The most common post-hoc justification, of course, has always been God.  Coming up with a God-based narrative is a piece of cake compared to the alternative.  After all, if the big guy upstairs wants one thing to be Good and another Evil, and promises to fry you in hell forever if you beg to differ with him, it’s easy to find reasons to agree with Him.  Take him out of the mix, however, and things get more complicated.  We come up with all kinds of amusing and flimsy rationalizations to demonstrate the existence of the non-existent.

Consider, for example, the matter of Rights which, like Good and Evil, exist as subjective impressions that our mind portrays to us as objective things.  The website of the Foundation for Economic Education has a regular “Arena” feature hosting debates on various topics, and a while back the question was, “Do Natural Rights Exist?”  The affirmative side was taken by Tibor Machan in a piece entitled, “Natural Rights Come From Human Nature.”  If you get the sinking feeling on reading this that you’re about to see yet another version of the naturalistic fallacy, unfortunately you would be right.  Machan sums up his argument in the final two paragraphs as follows:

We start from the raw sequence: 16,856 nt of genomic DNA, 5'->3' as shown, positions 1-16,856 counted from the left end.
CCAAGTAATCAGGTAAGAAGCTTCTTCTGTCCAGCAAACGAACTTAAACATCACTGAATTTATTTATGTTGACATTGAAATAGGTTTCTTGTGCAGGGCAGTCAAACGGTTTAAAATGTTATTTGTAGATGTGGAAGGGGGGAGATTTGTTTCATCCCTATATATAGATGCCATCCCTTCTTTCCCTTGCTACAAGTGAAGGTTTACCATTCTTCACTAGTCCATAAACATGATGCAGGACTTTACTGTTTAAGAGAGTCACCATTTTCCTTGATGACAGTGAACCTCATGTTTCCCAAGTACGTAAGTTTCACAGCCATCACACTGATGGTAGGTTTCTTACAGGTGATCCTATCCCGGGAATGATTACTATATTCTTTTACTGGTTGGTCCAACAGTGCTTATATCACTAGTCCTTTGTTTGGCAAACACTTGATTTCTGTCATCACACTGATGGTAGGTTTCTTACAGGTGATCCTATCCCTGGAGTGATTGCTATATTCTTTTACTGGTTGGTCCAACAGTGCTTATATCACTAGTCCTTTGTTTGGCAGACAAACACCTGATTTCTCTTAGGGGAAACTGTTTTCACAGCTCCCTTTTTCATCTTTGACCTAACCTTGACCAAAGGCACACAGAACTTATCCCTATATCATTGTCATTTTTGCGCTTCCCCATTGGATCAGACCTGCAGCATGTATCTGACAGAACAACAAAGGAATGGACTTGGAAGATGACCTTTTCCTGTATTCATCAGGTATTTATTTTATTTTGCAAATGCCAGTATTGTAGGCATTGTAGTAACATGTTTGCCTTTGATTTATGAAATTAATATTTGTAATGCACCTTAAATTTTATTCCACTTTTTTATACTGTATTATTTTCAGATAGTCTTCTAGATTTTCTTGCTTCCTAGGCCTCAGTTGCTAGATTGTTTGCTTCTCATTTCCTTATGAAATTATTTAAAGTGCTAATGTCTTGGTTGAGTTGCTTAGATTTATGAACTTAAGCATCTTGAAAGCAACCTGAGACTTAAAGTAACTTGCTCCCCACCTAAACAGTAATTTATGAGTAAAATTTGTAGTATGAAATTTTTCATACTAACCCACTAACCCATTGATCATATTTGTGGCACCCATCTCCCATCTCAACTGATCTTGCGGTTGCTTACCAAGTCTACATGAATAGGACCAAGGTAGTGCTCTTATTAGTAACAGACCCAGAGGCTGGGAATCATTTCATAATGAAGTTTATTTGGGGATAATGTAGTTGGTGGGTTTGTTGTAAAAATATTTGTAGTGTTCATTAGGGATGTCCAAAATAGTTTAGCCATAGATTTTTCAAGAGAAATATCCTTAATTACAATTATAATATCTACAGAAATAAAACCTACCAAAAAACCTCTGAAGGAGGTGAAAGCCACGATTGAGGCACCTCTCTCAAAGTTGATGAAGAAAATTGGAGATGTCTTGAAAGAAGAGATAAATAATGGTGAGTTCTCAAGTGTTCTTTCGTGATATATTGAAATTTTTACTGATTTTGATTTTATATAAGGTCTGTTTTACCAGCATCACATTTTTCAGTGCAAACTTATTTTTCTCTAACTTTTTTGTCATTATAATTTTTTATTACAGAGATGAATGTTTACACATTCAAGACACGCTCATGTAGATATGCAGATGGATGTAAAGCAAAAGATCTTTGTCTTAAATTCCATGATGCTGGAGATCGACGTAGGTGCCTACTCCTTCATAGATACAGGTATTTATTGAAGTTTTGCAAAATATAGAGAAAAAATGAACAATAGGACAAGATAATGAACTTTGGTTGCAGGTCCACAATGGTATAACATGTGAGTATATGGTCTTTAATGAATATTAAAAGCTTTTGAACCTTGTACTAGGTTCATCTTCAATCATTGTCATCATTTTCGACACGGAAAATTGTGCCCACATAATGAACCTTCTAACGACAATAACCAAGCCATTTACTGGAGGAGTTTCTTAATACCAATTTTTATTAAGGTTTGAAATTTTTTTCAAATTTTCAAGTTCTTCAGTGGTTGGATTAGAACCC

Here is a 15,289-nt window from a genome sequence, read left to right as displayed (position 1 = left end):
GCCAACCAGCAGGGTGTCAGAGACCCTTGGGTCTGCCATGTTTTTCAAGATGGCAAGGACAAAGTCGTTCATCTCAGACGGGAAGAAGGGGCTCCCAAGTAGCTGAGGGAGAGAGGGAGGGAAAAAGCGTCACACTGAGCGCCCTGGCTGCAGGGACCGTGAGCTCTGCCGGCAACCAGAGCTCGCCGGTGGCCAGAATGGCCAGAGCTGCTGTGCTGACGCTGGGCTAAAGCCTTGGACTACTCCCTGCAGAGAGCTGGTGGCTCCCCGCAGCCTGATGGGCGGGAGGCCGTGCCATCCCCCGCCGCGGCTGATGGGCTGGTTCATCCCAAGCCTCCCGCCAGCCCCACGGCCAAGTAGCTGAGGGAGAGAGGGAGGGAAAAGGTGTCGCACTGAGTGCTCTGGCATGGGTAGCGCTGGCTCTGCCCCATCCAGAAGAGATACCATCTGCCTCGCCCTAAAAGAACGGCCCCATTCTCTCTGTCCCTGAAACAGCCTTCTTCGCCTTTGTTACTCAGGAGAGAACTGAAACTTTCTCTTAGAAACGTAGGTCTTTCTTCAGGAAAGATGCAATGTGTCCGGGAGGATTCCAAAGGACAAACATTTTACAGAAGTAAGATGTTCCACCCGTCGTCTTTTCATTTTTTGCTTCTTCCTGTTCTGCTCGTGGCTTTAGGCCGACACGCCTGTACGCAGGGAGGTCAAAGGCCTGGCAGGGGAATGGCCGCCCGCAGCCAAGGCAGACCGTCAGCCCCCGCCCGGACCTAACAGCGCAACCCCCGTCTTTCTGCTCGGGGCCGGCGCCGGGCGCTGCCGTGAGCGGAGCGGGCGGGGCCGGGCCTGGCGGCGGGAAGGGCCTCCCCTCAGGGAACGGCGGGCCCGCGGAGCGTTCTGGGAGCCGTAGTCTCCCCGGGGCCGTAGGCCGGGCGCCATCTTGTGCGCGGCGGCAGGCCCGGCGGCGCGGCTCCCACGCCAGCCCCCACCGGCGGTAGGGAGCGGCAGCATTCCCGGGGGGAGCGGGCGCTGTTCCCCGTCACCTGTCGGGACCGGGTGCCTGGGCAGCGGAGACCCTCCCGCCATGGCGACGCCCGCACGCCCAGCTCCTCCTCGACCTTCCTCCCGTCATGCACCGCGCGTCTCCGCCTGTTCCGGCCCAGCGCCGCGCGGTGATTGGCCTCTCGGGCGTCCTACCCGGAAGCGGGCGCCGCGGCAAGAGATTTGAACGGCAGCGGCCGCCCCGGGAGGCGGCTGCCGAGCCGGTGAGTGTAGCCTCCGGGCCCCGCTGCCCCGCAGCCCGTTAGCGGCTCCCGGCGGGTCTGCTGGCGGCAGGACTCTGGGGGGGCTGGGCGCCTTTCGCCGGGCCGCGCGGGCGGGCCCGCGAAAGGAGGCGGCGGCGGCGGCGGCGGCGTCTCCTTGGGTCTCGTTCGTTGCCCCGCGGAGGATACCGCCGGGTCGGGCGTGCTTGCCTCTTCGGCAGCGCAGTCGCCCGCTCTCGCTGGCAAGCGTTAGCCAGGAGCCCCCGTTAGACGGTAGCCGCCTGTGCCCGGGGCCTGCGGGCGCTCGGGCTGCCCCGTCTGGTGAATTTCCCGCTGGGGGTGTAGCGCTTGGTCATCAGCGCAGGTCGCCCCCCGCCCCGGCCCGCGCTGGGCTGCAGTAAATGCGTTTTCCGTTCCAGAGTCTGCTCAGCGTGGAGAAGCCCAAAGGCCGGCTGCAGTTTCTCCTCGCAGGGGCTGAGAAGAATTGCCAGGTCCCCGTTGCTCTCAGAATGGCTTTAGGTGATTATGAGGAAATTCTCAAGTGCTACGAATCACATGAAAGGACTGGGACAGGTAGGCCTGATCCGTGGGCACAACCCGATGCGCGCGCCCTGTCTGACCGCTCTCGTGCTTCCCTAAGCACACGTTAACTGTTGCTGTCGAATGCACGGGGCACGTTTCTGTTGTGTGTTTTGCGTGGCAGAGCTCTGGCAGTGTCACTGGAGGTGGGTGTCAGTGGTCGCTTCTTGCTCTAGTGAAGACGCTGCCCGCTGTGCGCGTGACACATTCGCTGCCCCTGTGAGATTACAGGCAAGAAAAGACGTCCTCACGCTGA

We are all dependent upon knowing the nature of things so that we can organize our knowledge of the world. We know, for example, that there are fruits (a class of some kind of beings) and games (another class) and subatomic particles (yet another class) and so on. These classes or natures of things are not something separate from the things being classified, but constitute their common features, ones without which they wouldn’t be what they are. Across the world, for example, apples and dogs and chickens and tomatoes and, yes, human beings are all recognized for what they are because we know their natures even when some cases are difficult to identify fully, completely, or when there are some oddities involved.